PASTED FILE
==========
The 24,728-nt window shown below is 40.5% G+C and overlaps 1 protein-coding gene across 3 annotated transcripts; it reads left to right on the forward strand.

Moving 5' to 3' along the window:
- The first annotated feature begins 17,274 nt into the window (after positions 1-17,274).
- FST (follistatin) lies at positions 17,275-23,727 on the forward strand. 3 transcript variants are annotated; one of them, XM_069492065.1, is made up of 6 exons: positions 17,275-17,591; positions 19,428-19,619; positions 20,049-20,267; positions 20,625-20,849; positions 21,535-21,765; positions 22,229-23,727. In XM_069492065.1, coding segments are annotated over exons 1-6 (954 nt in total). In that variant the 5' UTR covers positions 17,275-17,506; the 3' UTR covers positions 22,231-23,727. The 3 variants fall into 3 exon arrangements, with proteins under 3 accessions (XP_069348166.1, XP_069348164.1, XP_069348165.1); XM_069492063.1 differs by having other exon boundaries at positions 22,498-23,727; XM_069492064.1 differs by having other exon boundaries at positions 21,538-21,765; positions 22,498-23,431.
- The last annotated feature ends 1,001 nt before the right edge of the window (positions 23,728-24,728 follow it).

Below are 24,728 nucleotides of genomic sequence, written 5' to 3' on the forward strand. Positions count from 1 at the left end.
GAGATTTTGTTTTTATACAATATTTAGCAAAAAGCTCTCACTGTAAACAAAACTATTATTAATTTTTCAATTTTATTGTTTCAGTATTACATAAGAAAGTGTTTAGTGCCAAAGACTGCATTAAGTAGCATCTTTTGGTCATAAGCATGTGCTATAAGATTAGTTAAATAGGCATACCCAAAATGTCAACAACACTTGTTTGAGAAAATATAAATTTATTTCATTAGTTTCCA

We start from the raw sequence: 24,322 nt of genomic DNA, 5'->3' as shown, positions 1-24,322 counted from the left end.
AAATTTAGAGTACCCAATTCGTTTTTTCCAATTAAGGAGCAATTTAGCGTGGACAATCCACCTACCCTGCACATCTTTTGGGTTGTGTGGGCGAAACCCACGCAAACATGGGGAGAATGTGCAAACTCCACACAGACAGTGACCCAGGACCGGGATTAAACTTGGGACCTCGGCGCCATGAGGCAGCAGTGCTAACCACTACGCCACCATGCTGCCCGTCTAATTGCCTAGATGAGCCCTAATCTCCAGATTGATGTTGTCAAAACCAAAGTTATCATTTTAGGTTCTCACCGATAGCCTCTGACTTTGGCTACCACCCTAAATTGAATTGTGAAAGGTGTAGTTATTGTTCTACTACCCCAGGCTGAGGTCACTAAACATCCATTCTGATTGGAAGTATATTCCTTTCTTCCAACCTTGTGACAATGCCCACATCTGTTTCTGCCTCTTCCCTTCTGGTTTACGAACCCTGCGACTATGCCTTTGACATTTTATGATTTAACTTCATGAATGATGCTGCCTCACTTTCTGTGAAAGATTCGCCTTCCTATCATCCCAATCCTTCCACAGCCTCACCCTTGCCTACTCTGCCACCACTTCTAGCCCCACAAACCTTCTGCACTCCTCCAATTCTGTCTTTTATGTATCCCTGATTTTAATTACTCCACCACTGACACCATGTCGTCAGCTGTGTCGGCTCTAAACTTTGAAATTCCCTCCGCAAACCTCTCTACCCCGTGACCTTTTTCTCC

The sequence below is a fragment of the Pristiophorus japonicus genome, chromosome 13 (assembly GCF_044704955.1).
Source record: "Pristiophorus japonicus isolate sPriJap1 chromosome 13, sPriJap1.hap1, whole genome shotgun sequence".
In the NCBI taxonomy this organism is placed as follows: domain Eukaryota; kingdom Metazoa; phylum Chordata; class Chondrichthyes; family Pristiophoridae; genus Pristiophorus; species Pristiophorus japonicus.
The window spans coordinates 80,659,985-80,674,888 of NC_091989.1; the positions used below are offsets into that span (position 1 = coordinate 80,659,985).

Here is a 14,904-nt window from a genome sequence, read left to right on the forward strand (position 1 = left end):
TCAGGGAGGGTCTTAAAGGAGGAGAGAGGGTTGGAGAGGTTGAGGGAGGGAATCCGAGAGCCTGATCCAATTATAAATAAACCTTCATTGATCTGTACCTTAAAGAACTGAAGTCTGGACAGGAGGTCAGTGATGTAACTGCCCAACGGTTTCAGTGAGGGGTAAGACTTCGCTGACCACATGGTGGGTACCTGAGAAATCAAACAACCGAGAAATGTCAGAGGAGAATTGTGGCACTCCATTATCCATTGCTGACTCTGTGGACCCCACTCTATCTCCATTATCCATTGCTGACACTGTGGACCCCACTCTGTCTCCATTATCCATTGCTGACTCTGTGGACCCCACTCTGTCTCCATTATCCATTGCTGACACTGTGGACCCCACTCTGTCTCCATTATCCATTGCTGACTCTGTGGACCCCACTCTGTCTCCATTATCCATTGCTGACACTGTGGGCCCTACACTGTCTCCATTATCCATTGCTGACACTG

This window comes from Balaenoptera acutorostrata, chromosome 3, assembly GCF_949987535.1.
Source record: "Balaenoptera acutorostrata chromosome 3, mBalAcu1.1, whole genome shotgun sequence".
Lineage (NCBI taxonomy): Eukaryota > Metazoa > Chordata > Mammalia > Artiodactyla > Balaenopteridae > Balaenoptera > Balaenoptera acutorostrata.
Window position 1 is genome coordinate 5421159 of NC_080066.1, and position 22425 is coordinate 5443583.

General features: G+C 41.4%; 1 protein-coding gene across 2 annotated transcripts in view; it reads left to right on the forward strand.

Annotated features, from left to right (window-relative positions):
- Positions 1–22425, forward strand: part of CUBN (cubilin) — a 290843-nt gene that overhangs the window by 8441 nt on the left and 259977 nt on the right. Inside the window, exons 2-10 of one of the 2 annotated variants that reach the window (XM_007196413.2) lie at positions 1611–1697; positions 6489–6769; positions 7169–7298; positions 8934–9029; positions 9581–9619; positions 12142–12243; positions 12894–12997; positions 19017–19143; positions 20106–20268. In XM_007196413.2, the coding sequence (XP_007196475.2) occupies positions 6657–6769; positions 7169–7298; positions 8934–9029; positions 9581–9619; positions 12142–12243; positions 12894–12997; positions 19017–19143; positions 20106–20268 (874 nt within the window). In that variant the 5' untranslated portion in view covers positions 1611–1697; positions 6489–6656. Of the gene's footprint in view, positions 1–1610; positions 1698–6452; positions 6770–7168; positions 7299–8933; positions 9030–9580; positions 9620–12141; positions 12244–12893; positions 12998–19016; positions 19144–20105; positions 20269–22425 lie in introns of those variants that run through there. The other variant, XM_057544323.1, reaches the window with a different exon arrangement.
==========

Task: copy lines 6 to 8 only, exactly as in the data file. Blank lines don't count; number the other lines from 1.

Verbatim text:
Below are 24,728 nucleotides of genomic sequence, written 5' to 3' on the forward strand. Positions count from 1 at the left end.
GAGATTTTGTTTTTATACAATATTTAGCAAAAAGCTCTCACTGTAAACAAAACTATTATTAATTTTTCAATTTTATTGTTTCAGTATTACATAAGAAAGTGTTTAGTGCCAAAGACTGCATTAAGTAGCATCTTTTGGTCATAAGCATGTGCTATAAGATTAGTTAAATAGGCATACCCAAAATGTCAACAACACTTGTTTGAGAAAATATAAATTTATTTCATTAGTTTCCA

We start from the raw sequence: 24,322 nt of genomic DNA, 5'->3' as shown, positions 1-24,322 counted from the left end.